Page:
The system times on the PS3 are really, really annoying. Boot up, yeah yeah beautiful sequence, wait a few moments for the UI to launch; left, left, down, X. System needs to update to play my game. Fantastic. Even better, when MGS4 started acting up on me, my reinstall took 10 minutes. Which, for the graphic output, is just a minor complaint, but it’s still the point of it.
I don’t really care if Sony can deliver their hope of “game while you download” with their secondary drive. I’m simply happy that they are focusing at least a bit of effort into reducing launch time. Maybe it’s a small improvement, but one I can appreciate.
When I write my posts for events like this, E3 or CES, I blog while I’m watching. Typically, it’s presented in a way where I can make my judgment on it while I’m being fed specs and demos. In this case, it was a bit different. The DualShock 4 controller was presented as a lede before they broke down the architecture of it. Its features include a Vita-esque touch pad in the middle vertical, heightening the controller hold a bit; an audio jack; and a share button. Ahem, excuse me — a share button. Yeah. Here are my original thoughts on it before Sony’s elaboration:
“Share button? Really? I get social media — trust me, I manage far more accounts for clients and organizations than I should be. It took a while to convince me that PS3/Vita syncs were a good idea; the PS4 Facebook game isn’t going to go over well, my friends.”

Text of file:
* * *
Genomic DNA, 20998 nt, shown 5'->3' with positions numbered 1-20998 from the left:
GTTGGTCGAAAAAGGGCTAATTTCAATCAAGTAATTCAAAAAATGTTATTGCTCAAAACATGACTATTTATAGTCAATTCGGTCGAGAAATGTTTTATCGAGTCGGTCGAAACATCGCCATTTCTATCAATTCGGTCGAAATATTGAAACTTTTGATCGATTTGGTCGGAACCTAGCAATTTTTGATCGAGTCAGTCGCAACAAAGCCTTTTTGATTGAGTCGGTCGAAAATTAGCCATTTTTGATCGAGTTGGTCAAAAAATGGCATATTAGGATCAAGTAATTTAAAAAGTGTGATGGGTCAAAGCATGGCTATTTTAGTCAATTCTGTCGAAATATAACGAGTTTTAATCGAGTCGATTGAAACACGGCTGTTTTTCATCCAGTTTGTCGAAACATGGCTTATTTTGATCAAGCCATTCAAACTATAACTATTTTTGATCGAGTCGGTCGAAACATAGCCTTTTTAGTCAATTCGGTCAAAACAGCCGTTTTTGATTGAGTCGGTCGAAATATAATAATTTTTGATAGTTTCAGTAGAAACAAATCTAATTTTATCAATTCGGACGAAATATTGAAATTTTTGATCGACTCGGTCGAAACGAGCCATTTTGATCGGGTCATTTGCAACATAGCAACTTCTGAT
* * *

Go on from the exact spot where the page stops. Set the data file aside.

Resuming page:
But, as Sony usually does, they’ve convinced me otherwise. While the share button is corny and is going to spam up my Facebook wall, it’s very neat for non-13-year-old gamers. Users can export their game play into compressed files to upload to social media (and more than likely their online PSN account, which I expect to handle a bit like Facebook), and even query their friends online to take control of their game to help in a certain area they are struggling in.
Now that is cool.
Of course, social media is going to be very heavily integrated into the PS4. The PSN friend system seems to be going to an Xbox LIVE layout with additional information on the player and will sync with Facebook friends. On that note, can we switch over to a gamerscore too instead of displaying invisible trophies on my wall? That’d be great.